The problem isn’t the fall: it’s that we’re currently doing very little to break it.
It’s as if (to work the cliff-jump metaphor some more) we’re in free fall and the pool’s dry, but if we’re really quick we can fill it so the fall won’t kill us or even hurt too much — but the controls for the emergency sluice-gates are kept by a very small and very rich group of people who are all saying “nah, saving you would cost us too much. We’re opting for splat.”
We know exactly what’s wrong with the climate: there’s an excess of greenhouse gas in the atmosphere and it’s causing the planet to heat up. We’re clear on the cause: human activity has done nearly all of it.
We know the solution: swap out carbon-emitting technology, and work to draw down the excess carbon we’ve emitted.
So, with the problems and solutions clear for decades, what’s being done by the engines of the economy, the leaders, and the gatekeepers: business and the government? Not nearly enough.
This isn’t a sane response to an emergency. It’s inhuman. Humans are, for the most part, practical and altruistic. We are brilliant, astonishing creatures. We might be bound by gravity, but we can still fly. The essence of humanity is bound up in working together to solve problems.
That’s what makes climate change so maddening. When I say to myself, as any sane person would, “what are we doing?” and “how can I help?” the answers keep coming back, “not enough” and “you can’t.” That’s not how humans work. Being shown a problem and not being able to fix it drives us mad.
Anyone who understands the reality of climate change — of the necessity of action — is burning to act. Everyone wants to help, to work, to do. But we’re imprisoned in a system that won’t let us act sanely. We are being denied climate agency.
We’re stuck in a system we didn’t opt for, a system built for us without due care by those that benefit from pillaging the future, a system that we are frequently told is “too expensive” to change. In the media, articles about climate change mitigation measures frequently come — absurdly — with a cost-benefit analysis. “Not contributing to cooking an entire planet” is seldom listed as a benefit.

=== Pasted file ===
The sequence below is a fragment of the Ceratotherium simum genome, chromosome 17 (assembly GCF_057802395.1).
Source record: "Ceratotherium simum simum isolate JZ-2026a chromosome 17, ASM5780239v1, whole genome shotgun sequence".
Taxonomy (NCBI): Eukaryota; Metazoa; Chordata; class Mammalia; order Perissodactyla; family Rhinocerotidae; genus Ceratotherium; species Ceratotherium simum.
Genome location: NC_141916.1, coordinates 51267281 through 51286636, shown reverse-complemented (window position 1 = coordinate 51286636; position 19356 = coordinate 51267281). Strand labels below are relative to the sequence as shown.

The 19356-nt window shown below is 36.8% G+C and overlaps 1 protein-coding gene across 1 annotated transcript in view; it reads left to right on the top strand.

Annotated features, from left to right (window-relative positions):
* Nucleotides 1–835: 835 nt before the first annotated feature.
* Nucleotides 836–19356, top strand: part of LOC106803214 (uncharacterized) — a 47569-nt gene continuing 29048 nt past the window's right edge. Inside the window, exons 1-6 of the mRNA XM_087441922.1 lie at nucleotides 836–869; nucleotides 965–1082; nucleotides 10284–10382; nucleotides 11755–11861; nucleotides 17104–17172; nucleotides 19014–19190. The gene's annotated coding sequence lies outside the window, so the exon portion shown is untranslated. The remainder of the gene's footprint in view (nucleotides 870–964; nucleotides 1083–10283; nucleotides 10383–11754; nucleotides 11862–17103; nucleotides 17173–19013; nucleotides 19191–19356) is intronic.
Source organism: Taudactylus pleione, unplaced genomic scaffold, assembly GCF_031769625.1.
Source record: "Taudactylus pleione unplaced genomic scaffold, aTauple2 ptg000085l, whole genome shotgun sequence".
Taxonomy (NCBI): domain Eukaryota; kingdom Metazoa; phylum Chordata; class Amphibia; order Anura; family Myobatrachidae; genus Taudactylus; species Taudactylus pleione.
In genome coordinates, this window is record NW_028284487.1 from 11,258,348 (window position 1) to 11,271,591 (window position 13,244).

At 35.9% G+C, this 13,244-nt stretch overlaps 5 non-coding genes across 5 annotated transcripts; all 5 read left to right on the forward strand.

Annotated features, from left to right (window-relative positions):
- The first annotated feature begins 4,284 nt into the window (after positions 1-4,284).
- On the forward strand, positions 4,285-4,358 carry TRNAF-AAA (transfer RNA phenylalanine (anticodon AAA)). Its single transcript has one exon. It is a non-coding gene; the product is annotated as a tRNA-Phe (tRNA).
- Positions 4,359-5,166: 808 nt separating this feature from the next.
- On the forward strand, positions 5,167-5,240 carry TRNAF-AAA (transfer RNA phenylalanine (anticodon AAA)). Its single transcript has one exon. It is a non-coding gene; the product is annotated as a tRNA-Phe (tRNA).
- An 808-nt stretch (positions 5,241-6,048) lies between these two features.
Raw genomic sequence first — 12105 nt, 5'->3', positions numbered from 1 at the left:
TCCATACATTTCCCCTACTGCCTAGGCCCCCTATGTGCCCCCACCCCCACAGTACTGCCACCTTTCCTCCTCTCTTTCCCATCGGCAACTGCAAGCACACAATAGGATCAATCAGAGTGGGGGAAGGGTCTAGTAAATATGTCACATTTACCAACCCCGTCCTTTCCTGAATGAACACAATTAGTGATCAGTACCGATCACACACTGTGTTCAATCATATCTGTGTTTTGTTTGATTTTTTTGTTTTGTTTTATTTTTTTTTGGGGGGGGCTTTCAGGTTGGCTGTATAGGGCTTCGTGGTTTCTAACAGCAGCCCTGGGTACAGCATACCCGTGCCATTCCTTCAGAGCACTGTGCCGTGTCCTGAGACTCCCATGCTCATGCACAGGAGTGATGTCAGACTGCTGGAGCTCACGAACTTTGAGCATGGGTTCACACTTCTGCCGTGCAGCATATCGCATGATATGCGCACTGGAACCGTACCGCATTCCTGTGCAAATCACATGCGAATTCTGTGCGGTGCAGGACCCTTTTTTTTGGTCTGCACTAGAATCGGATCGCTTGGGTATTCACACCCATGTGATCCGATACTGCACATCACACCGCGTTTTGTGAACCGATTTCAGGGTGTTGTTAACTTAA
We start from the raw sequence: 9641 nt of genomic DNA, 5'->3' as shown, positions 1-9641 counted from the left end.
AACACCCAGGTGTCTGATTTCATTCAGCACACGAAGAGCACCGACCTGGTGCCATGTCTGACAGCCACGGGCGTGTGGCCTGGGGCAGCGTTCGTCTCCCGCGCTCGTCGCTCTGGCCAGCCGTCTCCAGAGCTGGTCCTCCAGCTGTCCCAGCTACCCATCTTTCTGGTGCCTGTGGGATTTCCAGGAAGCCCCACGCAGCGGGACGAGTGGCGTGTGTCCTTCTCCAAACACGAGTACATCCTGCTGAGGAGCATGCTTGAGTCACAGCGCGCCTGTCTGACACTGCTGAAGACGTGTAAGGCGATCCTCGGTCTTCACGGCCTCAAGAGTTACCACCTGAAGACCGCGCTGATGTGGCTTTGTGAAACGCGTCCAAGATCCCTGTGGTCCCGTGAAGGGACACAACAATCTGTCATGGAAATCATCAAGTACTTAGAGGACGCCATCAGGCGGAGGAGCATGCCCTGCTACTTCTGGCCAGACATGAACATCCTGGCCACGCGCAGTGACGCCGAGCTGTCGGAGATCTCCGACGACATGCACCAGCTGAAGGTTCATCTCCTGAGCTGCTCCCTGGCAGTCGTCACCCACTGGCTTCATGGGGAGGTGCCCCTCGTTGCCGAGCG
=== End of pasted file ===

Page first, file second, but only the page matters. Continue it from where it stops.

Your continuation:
Often, taking the individual actions we are told will help ease the crisis is too expensive. Unless you’re rich, in the global scheme of things — you can’t afford an EV. Unless you’re wealthy, in terms of either time or money, you can’t afford to go waste-free, or turn your backyard into a garden, or even buy food that’s free of exploitative farming practices. Ethical behaviour has been monetised: if you want a clear conscience, you’ll have to pay for it. Even the term “carbon footprint,” now ubiquitous and synonymous with taking individual action on climate change, is compromised: it was created and propagated by (wait for it) BP, in one of the most cynical (and effective) marketing campaigns of all time.
Unable even to take the drop-in-a-bucket actions that might soothe our consciences — if not actually make a meaningful contribution — the vast majority of us have to live madly, amongst madness. To drive madness, to eat and drink madness.
Many simple acts of daily life are poisoned with guilt over the knowledge that not only are you not helping, you are making things worse. An omnipresent, invisible chorus of judgement screams at you for decisions you can’t help making, because our systems don’t allow any other choice.
Driving? Guilty! Eating meat? Guilty! Got milk? Guilty! Got plant milk in a plastic bottle? Guilty! No wonder people embrace climate change denial, clutching it like a lifesaver. They’re just trying to stay sane.
In a sane world, we’d be pivoting hard — or have pivoted long ago — having never debated whether having a liveable biosphere is good for business. Government and business alike would have switched priorities, poured their all into doing the needful. There would be jobs, endless jobs, available to do work that matters.
But it’s not a sane system, and there are few such jobs available. Searching on a hellsite like LinkedIn for “climate change” or “sustainability” is an exercise in futility. Many of the jobs available are in niche positions, or start-ups, or don’t pay well enough for someone without independent means to take them.
Tellingly, many climate jobs are at insurance companies — insurance being one of the few sectors that does not have the luxury of choosing not to include climate change in its business model. What we’ve ended up with is a crisis everyone knows about but is powerless to work on fixing, because it’s hard to make rent or pay the mortgage with jobs that should exist but don’t. And the great Invisible Hand of the market isn’t interested in helping out, because saving the world for future generations doesn’t pay now. The Hand would rather sell stuff. Everyone loves stuff.